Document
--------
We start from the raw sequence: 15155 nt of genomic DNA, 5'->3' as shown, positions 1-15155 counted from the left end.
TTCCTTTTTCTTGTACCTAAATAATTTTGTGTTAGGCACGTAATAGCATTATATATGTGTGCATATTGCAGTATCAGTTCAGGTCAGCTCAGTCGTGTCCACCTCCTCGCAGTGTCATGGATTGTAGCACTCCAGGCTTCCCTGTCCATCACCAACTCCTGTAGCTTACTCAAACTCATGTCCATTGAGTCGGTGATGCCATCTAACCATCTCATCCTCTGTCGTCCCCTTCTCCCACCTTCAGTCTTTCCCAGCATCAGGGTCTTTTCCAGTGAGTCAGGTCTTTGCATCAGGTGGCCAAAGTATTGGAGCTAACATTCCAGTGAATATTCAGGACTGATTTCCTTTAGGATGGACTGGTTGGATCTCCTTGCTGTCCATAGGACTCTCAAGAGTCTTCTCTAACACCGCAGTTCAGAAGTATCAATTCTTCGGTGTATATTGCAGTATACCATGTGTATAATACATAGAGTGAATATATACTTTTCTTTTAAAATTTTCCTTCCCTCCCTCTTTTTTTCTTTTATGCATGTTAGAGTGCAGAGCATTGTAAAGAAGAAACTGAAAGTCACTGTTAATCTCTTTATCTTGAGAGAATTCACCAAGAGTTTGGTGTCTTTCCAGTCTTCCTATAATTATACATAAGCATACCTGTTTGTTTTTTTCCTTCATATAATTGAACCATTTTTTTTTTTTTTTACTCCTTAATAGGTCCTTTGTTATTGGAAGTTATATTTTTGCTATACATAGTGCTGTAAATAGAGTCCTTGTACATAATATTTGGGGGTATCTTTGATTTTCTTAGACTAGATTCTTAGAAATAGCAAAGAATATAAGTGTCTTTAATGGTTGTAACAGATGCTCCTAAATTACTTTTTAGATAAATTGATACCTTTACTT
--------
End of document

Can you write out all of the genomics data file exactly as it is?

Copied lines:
We start from the raw sequence: 15155 nt of genomic DNA, 5'->3' as shown, positions 1-15155 counted from the left end.
TTCCTTTTTCTTGTACCTAAATAATTTTGTGTTAGGCACGTAATAGCATTATATATGTGTGCATATTGCAGTATCAGTTCAGGTCAGCTCAGTCGTGTCCACCTCCTCGCAGTGTCATGGATTGTAGCACTCCAGGCTTCCCTGTCCATCACCAACTCCTGTAGCTTACTCAAACTCATGTCCATTGAGTCGGTGATGCCATCTAACCATCTCATCCTCTGTCGTCCCCTTCTCCCACCTTCAGTCTTTCCCAGCATCAGGGTCTTTTCCAGTGAGTCAGGTCTTTGCATCAGGTGGCCAAAGTATTGGAGCTAACATTCCAGTGAATATTCAGGACTGATTTCCTTTAGGATGGACTGGTTGGATCTCCTTGCTGTCCATAGGACTCTCAAGAGTCTTCTCTAACACCGCAGTTCAGAAGTATCAATTCTTCGGTGTATATTGCAGTATACCATGTGTATAATACATAGAGTGAATATATACTTTTCTTTTAAAATTTTCCTTCCCTCCCTCTTTTTTTCTTTTATGCATGTTAGAGTGCAGAGCATTGTAAAGAAGAAACTGAAAGTCACTGTTAATCTCTTTATCTTGAGAGAATTCACCAAGAGTTTGGTGTCTTTCCAGTCTTCCTATAATTATACATAAGCATACCTGTTTGTTTTTTTCCTTCATATAATTGAACCATTTTTTTTTTTTTTTACTCCTTAATAGGTCCTTTGTTATTGGAAGTTATATTTTTGCTATACATAGTGCTGTAAATAGAGTCCTTGTACATAATATTTGGGGGTATCTTTGATTTTCTTAGACTAGATTCTTAGAAATAGCAAAGAATATAAGTGTCTTTAATGGTTGTAACAGATGCTCCTAAATTACTTTTTAGATAAATTGATACCTTTACTT